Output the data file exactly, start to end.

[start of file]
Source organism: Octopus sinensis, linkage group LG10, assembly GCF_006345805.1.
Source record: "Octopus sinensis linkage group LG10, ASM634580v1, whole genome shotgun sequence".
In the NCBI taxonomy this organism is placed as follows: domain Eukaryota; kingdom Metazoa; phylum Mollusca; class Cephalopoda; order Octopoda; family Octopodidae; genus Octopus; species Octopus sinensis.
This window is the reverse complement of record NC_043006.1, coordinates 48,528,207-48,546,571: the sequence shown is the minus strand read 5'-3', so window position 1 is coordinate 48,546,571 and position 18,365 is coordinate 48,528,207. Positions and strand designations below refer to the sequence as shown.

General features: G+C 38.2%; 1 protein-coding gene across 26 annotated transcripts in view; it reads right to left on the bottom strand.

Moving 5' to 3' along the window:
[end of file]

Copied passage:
Source organism: Octopus sinensis, linkage group LG10, assembly GCF_006345805.1.
Source record: "Octopus sinensis linkage group LG10, ASM634580v1, whole genome shotgun sequence".
In the NCBI taxonomy this organism is placed as follows: domain Eukaryota; kingdom Metazoa; phylum Mollusca; class Cephalopoda; order Octopoda; family Octopodidae; genus Octopus; species Octopus sinensis.
This window is the reverse complement of record NC_043006.1, coordinates 48,528,207-48,546,571: the sequence shown is the minus strand read 5'-3', so window position 1 is coordinate 48,546,571 and position 18,365 is coordinate 48,528,207. Positions and strand designations below refer to the sequence as shown.

General features: G+C 38.2%; 1 protein-coding gene across 26 annotated transcripts in view; it reads right to left on the bottom strand.

Moving 5' to 3' along the window: